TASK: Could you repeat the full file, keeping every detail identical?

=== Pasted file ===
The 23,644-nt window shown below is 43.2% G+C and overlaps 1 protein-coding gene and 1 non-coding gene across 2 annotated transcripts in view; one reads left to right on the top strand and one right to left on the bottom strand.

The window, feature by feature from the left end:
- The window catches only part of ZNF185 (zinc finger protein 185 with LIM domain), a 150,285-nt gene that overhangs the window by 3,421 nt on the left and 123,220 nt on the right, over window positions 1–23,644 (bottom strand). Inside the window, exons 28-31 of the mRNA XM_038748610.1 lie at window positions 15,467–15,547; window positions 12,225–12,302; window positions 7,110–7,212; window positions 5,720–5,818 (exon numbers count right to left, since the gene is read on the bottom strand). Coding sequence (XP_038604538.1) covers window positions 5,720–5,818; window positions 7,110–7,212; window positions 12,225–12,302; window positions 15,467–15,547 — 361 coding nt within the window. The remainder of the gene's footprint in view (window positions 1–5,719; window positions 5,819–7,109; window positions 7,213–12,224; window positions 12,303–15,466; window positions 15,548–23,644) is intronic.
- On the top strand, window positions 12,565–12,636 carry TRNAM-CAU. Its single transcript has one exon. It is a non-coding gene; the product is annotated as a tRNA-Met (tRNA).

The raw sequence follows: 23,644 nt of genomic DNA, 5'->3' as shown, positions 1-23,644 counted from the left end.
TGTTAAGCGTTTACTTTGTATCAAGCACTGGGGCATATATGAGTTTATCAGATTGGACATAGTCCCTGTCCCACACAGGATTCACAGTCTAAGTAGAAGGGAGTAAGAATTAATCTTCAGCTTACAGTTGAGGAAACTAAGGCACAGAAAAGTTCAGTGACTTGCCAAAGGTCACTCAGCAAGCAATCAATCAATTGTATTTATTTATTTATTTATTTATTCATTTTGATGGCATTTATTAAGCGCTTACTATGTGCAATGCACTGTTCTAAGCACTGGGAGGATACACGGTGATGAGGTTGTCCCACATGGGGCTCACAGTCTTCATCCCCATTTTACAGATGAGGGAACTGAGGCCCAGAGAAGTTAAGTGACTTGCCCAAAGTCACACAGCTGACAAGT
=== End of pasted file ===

The 23,644-nt window shown below is 43.2% G+C and overlaps 1 protein-coding gene and 1 non-coding gene across 2 annotated transcripts in view; one reads left to right on the top strand and one right to left on the bottom strand.

The window, feature by feature from the left end:
- The window catches only part of ZNF185 (zinc finger protein 185 with LIM domain), a 150,285-nt gene that overhangs the window by 3,421 nt on the left and 123,220 nt on the right, over window positions 1–23,644 (bottom strand). Inside the window, exons 28-31 of the mRNA XM_038748610.1 lie at window positions 15,467–15,547; window positions 12,225–12,302; window positions 7,110–7,212; window positions 5,720–5,818 (exon numbers count right to left, since the gene is read on the bottom strand). Coding sequence (XP_038604538.1) covers window positions 5,720–5,818; window positions 7,110–7,212; window positions 12,225–12,302; window positions 15,467–15,547 — 361 coding nt within the window. The remainder of the gene's footprint in view (window positions 1–5,719; window positions 5,819–7,109; window positions 7,213–12,224; window positions 12,303–15,466; window positions 15,548–23,644) is intronic.
- On the top strand, window positions 12,565–12,636 carry TRNAM-CAU. Its single transcript has one exon. It is a non-coding gene; the product is annotated as a tRNA-Met (tRNA).

The raw sequence follows: 23,644 nt of genomic DNA, 5'->3' as shown, positions 1-23,644 counted from the left end.
TGTTAAGCGTTTACTTTGTATCAAGCACTGGGGCATATATGAGTTTATCAGATTGGACATAGTCCCTGTCCCACACAGGATTCACAGTCTAAGTAGAAGGGAGTAAGAATTAATCTTCAGCTTACAGTTGAGGAAACTAAGGCACAGAAAAGTTCAGTGACTTGCCAAAGGTCACTCAGCAAGCAATCAATCAATTGTATTTATTTATTTATTTATTTATTCATTTTGATGGCATTTATTAAGCGCTTACTATGTGCAATGCACTGTTCTAAGCACTGGGAGGATACACGGTGATGAGGTTGTCCCACATGGGGCTCACAGTCTTCATCCCCATTTTACAGATGAGGGAACTGAGGCCCAGAGAAGTTAAGTGACTTGCCCAAAGTCACACAGCTGACAAGT